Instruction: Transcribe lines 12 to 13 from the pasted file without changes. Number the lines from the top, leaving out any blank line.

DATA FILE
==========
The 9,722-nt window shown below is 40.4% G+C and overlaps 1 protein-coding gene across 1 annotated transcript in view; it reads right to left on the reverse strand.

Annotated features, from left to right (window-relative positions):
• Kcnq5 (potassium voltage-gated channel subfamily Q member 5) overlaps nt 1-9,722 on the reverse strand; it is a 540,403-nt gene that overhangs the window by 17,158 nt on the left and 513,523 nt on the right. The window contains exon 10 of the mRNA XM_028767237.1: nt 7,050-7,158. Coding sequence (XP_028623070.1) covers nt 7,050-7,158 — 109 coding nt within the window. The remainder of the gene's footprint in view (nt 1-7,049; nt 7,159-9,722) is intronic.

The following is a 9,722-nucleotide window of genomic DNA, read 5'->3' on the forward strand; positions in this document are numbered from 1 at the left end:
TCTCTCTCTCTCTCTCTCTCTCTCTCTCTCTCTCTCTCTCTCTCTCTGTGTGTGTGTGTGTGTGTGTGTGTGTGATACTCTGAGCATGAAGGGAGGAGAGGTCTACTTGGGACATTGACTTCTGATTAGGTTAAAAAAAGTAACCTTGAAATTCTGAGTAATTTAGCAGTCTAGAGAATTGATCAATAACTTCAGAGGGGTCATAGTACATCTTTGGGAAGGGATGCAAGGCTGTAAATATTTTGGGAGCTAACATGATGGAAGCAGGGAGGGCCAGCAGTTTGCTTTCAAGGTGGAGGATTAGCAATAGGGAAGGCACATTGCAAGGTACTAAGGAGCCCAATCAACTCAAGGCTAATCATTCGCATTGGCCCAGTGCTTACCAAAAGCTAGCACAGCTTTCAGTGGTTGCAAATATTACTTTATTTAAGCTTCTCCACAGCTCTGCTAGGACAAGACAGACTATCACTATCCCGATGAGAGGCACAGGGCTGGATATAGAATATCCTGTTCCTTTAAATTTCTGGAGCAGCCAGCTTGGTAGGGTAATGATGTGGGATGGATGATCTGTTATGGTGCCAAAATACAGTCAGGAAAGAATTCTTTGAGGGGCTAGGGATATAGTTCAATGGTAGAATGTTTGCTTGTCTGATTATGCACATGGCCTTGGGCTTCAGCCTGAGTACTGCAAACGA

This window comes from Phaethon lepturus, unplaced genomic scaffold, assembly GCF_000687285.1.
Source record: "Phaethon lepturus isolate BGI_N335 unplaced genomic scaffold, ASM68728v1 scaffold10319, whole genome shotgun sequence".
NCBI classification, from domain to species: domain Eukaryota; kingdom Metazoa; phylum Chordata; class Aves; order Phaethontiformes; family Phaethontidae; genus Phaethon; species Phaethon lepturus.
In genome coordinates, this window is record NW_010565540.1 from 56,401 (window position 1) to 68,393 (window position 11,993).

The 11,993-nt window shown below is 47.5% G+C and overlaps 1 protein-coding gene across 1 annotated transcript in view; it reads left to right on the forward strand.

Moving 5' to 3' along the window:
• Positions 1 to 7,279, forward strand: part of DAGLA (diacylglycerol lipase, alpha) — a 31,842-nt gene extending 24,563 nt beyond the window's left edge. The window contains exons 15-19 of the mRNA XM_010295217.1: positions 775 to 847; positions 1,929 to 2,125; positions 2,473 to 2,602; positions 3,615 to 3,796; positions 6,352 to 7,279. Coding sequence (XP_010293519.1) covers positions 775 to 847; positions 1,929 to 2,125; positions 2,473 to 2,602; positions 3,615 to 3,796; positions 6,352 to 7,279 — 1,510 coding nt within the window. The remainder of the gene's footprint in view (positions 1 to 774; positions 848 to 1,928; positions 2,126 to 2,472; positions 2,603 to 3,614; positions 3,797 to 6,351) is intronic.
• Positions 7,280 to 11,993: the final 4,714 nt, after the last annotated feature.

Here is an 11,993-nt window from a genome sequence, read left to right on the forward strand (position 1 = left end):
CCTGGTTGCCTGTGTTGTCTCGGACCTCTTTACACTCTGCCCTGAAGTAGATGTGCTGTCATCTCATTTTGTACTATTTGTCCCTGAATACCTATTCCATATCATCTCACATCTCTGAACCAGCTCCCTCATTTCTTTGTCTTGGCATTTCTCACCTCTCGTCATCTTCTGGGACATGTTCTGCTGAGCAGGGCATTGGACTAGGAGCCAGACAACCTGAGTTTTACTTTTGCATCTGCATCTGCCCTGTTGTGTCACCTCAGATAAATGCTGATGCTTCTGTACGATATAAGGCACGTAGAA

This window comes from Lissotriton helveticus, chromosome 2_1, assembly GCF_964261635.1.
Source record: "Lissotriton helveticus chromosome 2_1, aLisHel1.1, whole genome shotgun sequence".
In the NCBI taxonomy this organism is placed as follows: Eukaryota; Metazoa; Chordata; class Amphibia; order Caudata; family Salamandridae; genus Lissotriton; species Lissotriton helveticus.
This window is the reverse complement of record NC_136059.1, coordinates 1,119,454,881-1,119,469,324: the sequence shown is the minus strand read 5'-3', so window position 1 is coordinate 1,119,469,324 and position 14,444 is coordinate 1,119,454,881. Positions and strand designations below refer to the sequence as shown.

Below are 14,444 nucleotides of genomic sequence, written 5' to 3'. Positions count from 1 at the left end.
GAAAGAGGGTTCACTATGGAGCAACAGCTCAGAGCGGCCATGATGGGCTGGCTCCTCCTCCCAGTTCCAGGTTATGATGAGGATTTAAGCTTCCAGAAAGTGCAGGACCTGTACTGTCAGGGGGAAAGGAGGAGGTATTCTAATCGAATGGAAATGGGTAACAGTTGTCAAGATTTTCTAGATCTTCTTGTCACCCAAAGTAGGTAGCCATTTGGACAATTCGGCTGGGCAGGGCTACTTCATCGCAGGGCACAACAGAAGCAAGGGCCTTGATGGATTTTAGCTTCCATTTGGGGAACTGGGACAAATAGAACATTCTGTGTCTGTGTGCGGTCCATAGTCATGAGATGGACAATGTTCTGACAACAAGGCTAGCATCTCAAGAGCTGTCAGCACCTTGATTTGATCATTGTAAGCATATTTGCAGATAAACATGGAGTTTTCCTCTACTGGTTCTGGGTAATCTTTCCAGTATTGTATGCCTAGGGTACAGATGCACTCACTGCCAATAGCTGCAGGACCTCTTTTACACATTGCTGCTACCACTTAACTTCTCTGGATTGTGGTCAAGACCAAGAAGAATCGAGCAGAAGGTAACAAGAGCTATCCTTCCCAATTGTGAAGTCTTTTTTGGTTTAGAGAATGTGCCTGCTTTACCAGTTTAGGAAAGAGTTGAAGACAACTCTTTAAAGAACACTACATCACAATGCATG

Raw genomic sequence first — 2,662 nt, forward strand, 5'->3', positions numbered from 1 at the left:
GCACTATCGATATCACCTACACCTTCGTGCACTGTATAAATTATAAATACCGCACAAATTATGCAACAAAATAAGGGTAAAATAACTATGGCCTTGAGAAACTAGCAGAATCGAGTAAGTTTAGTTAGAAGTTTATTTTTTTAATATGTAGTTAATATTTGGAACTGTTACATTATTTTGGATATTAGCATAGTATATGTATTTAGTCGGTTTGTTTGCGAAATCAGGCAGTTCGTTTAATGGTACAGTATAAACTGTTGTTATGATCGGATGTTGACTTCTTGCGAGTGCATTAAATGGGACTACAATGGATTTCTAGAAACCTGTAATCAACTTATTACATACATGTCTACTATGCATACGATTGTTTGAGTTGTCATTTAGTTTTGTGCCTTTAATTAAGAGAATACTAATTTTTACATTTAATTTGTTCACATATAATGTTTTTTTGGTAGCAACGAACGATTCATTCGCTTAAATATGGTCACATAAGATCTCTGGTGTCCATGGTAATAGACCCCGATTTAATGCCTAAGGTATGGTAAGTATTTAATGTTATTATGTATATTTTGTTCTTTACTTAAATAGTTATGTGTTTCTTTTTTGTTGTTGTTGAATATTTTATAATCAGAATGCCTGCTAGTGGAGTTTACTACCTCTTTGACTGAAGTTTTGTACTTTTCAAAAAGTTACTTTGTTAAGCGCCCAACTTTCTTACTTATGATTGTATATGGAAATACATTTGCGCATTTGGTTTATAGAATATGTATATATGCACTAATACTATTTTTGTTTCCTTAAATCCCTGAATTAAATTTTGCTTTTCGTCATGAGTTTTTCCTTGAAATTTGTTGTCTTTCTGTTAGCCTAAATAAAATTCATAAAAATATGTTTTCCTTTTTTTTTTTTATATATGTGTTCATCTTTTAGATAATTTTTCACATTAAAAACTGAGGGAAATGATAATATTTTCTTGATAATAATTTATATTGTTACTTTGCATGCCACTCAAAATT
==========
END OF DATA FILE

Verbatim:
• Positions 1 to 7,279, forward strand: part of DAGLA (diacylglycerol lipase, alpha) — a 31,842-nt gene extending 24,563 nt beyond the window's left edge. The window contains exons 15-19 of the mRNA XM_010295217.1: positions 775 to 847; positions 1,929 to 2,125; positions 2,473 to 2,602; positions 3,615 to 3,796; positions 6,352 to 7,279. Coding sequence (XP_010293519.1) covers positions 775 to 847; positions 1,929 to 2,125; positions 2,473 to 2,602; positions 3,615 to 3,796; positions 6,352 to 7,279 — 1,510 coding nt within the window. The remainder of the gene's footprint in view (positions 1 to 774; positions 848 to 1,928; positions 2,126 to 2,472; positions 2,603 to 3,614; positions 3,797 to 6,351) is intronic.
• Positions 7,280 to 11,993: the final 4,714 nt, after the last annotated feature.